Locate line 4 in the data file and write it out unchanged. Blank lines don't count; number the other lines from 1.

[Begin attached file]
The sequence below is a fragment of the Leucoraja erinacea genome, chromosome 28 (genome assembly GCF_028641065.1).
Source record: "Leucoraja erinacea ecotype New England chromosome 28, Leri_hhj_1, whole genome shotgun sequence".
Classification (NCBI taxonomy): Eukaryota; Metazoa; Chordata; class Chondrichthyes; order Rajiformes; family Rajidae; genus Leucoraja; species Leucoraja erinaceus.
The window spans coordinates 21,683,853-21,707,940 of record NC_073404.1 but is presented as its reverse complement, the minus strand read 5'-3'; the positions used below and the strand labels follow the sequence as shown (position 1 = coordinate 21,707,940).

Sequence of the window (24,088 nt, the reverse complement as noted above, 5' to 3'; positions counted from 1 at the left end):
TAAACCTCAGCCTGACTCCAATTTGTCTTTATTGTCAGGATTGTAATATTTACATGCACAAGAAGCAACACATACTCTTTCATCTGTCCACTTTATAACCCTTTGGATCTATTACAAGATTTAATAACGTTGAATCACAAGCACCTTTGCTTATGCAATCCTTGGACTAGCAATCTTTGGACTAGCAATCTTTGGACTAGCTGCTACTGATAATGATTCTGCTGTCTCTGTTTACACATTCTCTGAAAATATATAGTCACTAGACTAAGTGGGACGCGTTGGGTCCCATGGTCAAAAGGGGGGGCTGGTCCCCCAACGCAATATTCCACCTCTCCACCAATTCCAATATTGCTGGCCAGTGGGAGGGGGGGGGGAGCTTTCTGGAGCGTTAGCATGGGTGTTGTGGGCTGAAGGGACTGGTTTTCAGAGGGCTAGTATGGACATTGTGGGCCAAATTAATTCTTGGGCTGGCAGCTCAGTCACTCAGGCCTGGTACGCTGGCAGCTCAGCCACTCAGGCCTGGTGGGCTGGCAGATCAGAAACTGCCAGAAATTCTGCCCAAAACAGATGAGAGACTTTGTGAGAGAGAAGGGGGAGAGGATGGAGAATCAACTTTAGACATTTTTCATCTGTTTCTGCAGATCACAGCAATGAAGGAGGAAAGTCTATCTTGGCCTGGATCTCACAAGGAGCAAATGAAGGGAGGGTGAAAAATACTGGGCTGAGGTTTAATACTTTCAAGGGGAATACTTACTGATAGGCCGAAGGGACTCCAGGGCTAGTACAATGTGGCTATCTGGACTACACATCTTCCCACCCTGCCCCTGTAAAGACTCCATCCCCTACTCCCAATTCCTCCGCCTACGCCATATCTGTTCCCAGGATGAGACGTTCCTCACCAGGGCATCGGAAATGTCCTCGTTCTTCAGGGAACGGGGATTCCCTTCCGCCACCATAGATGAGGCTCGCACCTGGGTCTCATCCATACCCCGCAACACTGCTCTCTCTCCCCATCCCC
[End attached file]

The window spans coordinates 21,683,853-21,707,940 of record NC_073404.1 but is presented as its reverse complement, the minus strand read 5'-3'; the positions used below and the strand labels follow the sequence as shown (position 1 = coordinate 21,707,940).